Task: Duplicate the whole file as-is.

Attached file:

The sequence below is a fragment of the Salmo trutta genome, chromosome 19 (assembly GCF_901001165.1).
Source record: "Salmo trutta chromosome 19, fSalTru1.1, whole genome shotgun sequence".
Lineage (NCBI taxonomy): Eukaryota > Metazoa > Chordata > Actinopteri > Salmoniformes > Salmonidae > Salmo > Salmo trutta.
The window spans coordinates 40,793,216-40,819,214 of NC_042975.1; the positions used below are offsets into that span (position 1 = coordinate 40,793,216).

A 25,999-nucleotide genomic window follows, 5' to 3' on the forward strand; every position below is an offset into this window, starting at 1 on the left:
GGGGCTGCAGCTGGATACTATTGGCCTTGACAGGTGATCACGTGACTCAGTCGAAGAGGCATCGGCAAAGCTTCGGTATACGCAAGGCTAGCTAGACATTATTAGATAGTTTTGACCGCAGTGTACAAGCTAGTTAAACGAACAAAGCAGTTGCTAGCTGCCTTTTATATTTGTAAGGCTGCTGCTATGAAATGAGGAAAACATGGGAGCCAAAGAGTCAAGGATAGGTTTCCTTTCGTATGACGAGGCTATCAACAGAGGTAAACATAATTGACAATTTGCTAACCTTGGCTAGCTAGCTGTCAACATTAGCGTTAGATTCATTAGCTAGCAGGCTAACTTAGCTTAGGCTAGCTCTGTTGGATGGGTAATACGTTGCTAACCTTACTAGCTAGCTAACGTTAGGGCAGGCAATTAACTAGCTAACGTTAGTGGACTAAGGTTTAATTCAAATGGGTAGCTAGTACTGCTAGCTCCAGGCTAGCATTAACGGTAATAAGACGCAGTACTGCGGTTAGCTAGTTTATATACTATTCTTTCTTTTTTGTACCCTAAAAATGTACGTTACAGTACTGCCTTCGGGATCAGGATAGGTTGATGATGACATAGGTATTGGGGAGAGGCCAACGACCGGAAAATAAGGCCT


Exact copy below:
The sequence below is a fragment of the Salmo trutta genome, chromosome 19 (assembly GCF_901001165.1).
Source record: "Salmo trutta chromosome 19, fSalTru1.1, whole genome shotgun sequence".
Lineage (NCBI taxonomy): Eukaryota > Metazoa > Chordata > Actinopteri > Salmoniformes > Salmonidae > Salmo > Salmo trutta.
The window spans coordinates 40,793,216-40,819,214 of NC_042975.1; the positions used below are offsets into that span (position 1 = coordinate 40,793,216).

A 25,999-nucleotide genomic window follows, 5' to 3' on the forward strand; every position below is an offset into this window, starting at 1 on the left:
GGGGCTGCAGCTGGATACTATTGGCCTTGACAGGTGATCACGTGACTCAGTCGAAGAGGCATCGGCAAAGCTTCGGTATACGCAAGGCTAGCTAGACATTATTAGATAGTTTTGACCGCAGTGTACAAGCTAGTTAAACGAACAAAGCAGTTGCTAGCTGCCTTTTATATTTGTAAGGCTGCTGCTATGAAATGAGGAAAACATGGGAGCCAAAGAGTCAAGGATAGGTTTCCTTTCGTATGACGAGGCTATCAACAGAGGTAAACATAATTGACAATTTGCTAACCTTGGCTAGCTAGCTGTCAACATTAGCGTTAGATTCATTAGCTAGCAGGCTAACTTAGCTTAGGCTAGCTCTGTTGGATGGGTAATACGTTGCTAACCTTACTAGCTAGCTAACGTTAGGGCAGGCAATTAACTAGCTAACGTTAGTGGACTAAGGTTTAATTCAAATGGGTAGCTAGTACTGCTAGCTCCAGGCTAGCATTAACGGTAATAAGACGCAGTACTGCGGTTAGCTAGTTTATATACTATTCTTTCTTTTTTGTACCCTAAAAATGTACGTTACAGTACTGCCTTCGGGATCAGGATAGGTTGATGATGACATAGGTATTGGGGAGAGGCCAACGACCGGAAAATAAGGCCT